Cheers,
     
  10. TDI-line

    TDI-line Member

    Messages:
    1,535
    Location:
    Yaxley, Peterborough
    Sanj,

    here is a direct link for the D+D razor twins, mounting directions are in there too.

    http://www.theaquariumsolution.com/?q=node/205

    They each come with some little mounting bars, mine has a small bar to lock each other together, and then another bar so it rests on the lip of my tank and tank braces. My tank is an Akva-stabil 720, and has a chrome lip around all the seams.

    One thing, the overall length of mine is 2 metres, and i have to be very careful removing and placing the lights over the tank, as they are connected by this bracket, it is not particulary strong.

    If you need any pictures, let me know.
     
  11. sanj

    sanj Member

    Messages:
    1,506
    Location:
    Coventry, UK
    Hi all,

    Thanks for the info and the link on the lights.


    Regarding having a sump, do you think this would be advantagous, and would this be in addition to the existing filters (i guess so). If i were to get a sump built how many divisions should it have and would this have a serious effect on co2?
     
  12. ceg4048

    ceg4048 Expert/Global Moderator Staff Member

    Messages:
    8,952
    Location:
    Chicago, USA
    Hi sanj,
    I'm not sure that having a sump is necessarily advantageous because for a planted tank the sump introduces more problems such as CO2 injection. The advantage is that you are not limited to the wimpy pumps on canister filters and you have a much bigger volume for bio-filtration so that's why most big tanks use the sump system. Again, this is normally in the context of fish only or marine environment.

    Trying to run a high tech planted tank is a different ball game though primarily because of this issue of designing a sump system that is not counterproductive to CO2 injection. For maximum efficiency the sump would have to be sealed to avoid CO2 loss and it would be designed to minimize splashing in the sump which would also tend to liberate the CO2. Sumps with powerful pumps can also get very noisy.

    If you add enough canister filters you avoid the disadvantages of of the sump problems and just have to deal with the plumbing issues of multiple filters as well as the issue of "where are all these filters going to sit?" So the sump gets points for elegance but loses points for complexity.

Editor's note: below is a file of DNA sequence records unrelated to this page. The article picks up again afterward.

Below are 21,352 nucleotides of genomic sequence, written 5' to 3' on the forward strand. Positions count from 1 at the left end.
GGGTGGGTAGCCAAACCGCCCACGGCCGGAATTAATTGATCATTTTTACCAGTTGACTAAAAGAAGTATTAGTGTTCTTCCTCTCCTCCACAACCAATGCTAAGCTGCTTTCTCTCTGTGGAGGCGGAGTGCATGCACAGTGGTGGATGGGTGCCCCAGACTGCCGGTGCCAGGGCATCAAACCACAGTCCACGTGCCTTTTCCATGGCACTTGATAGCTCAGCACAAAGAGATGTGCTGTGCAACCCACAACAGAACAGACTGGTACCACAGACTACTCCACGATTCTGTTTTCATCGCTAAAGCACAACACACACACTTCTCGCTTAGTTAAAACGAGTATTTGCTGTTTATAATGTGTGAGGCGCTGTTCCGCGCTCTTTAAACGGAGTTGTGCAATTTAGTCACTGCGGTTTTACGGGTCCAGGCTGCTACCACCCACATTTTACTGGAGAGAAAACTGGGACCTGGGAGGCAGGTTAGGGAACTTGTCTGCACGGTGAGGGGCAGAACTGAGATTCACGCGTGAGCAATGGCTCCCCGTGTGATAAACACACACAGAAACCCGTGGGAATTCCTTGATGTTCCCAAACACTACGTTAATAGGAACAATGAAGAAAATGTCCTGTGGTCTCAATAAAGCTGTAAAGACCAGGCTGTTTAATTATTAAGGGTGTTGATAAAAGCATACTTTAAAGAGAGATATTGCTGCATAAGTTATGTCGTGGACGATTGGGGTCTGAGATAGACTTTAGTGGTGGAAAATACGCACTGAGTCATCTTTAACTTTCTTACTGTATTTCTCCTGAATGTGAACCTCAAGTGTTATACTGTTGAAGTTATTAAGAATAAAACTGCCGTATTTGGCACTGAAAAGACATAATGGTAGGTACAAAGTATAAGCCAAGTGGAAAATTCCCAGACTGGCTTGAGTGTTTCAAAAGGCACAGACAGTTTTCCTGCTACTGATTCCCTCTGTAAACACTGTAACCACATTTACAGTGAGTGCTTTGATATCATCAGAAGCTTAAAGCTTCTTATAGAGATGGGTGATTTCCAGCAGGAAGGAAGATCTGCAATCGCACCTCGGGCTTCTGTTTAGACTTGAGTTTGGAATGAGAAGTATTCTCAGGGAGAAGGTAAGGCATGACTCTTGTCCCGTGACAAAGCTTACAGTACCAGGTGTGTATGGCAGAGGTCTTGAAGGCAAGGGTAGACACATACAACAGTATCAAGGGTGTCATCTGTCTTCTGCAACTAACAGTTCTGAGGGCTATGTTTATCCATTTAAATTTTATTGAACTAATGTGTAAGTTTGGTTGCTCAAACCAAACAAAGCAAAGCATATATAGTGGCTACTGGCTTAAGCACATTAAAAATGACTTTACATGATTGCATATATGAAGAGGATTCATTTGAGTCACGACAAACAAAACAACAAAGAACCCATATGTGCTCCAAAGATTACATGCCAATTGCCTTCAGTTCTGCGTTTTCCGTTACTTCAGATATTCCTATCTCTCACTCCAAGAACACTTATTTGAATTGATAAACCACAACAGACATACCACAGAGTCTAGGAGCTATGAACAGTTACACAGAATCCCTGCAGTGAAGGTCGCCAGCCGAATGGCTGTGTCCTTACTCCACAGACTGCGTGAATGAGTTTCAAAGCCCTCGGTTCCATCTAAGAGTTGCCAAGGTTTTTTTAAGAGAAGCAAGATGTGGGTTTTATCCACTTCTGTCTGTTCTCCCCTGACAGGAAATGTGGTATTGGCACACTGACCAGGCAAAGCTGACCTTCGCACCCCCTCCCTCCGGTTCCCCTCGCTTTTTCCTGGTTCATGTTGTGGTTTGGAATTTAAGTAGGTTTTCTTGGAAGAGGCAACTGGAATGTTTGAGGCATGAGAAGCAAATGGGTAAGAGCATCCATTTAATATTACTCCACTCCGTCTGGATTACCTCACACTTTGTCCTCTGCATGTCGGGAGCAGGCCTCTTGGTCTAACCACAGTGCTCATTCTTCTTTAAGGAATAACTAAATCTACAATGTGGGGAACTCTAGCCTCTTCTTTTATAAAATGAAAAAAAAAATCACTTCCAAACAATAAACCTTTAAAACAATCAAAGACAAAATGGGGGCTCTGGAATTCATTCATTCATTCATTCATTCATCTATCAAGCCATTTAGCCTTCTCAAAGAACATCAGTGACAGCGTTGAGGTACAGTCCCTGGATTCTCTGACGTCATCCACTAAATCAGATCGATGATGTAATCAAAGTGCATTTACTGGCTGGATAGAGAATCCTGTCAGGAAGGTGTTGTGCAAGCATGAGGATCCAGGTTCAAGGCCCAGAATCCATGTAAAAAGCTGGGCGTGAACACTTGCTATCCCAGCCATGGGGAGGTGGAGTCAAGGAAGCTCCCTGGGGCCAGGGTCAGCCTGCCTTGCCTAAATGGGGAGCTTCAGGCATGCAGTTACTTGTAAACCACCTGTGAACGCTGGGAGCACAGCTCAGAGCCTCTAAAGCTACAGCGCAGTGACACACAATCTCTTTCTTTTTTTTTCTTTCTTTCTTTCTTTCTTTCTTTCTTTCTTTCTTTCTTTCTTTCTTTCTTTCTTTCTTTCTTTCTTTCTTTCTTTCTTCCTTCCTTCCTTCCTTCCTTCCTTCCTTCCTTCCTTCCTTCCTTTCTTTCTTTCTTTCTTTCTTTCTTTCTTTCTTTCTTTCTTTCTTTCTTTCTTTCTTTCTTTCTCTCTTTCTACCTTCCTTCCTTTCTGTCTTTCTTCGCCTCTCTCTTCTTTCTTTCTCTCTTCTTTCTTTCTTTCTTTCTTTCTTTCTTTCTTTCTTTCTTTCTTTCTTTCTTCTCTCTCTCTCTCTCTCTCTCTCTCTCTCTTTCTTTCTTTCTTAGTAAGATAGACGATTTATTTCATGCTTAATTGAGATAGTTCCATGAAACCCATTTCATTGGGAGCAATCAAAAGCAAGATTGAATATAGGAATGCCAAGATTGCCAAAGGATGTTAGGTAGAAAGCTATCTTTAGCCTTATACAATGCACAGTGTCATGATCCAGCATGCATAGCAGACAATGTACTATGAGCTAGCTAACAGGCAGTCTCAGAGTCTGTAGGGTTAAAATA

As far as chamber design I reckon the fewer the better and would just mimic the design of the canisters. One chamber for foam prefiltration, a second filled with noodles, and a third and possibly fourth for various biomedia. Again, many sump designs are for marine tanks so they have an endless series of chambers for the different treatments but for our purpose we just need basic mechanical and biofiltration. You'd also need another chamber for the pumps and heaters to sit in. You'd need to gain access to the chambers for cleaning so there would have to be removable lids with the proper access holes for tubes etc. There is no effect on CO2 by having different chambers unless water splashes too much going from one chamber to another and/or unless the chambers are uncovered.

    You'd really have to study the existing sump designs to get it right and I'm surprised that your tank supplier doesn't include sumps as part of their basic large tank design package - I mean, I'm really surprised. :wideyed: Take a look at some sump designs like here: http://www.melevsreef.com/acrylics/sumps/f/sump_f.html although these are marine oriented you could get some ideas for the basic design.

    So you just have to decide which is less complicated or more feasible - sump or multiple large canisters. In any case this will be fundamentally the heart and soul of the the tank. I wouldn't worry about lights just yet except the basic question of whether you want open top with suspended lights or canopy.

    Cheers,
     
  13. sanj

    sanj Member

    Messages:
    1,506
    Location:
    Coventry, UK
    Hi,

    they do have a sump option, but this seems to be additional. The order can be just for an aquarium, cabinet, hood. So it seems you order what you want.

    I have looked at a couple of other manufacturers, but im not sure i like the finish/ look of the aquariums as much.

    I am thinking maybe the canister filter route might be better, however not sure about the co2 reactors attaching to those filters because of the reducing of low rate. I have posted athread on co2 reactors in the co2 section, just want to understand the options.

    What if the existing two filters at either end and then two smaller filters with co2 reactors attached?
     
  14. ceg4048

    ceg4048 Expert/Global Moderator Staff Member

    Messages:
    8,952
    Location:
    Chicago, USA
    Yep, less complication, but only if your total rated flow for all four filters come close to the 9600 LPH target.

    Cheers,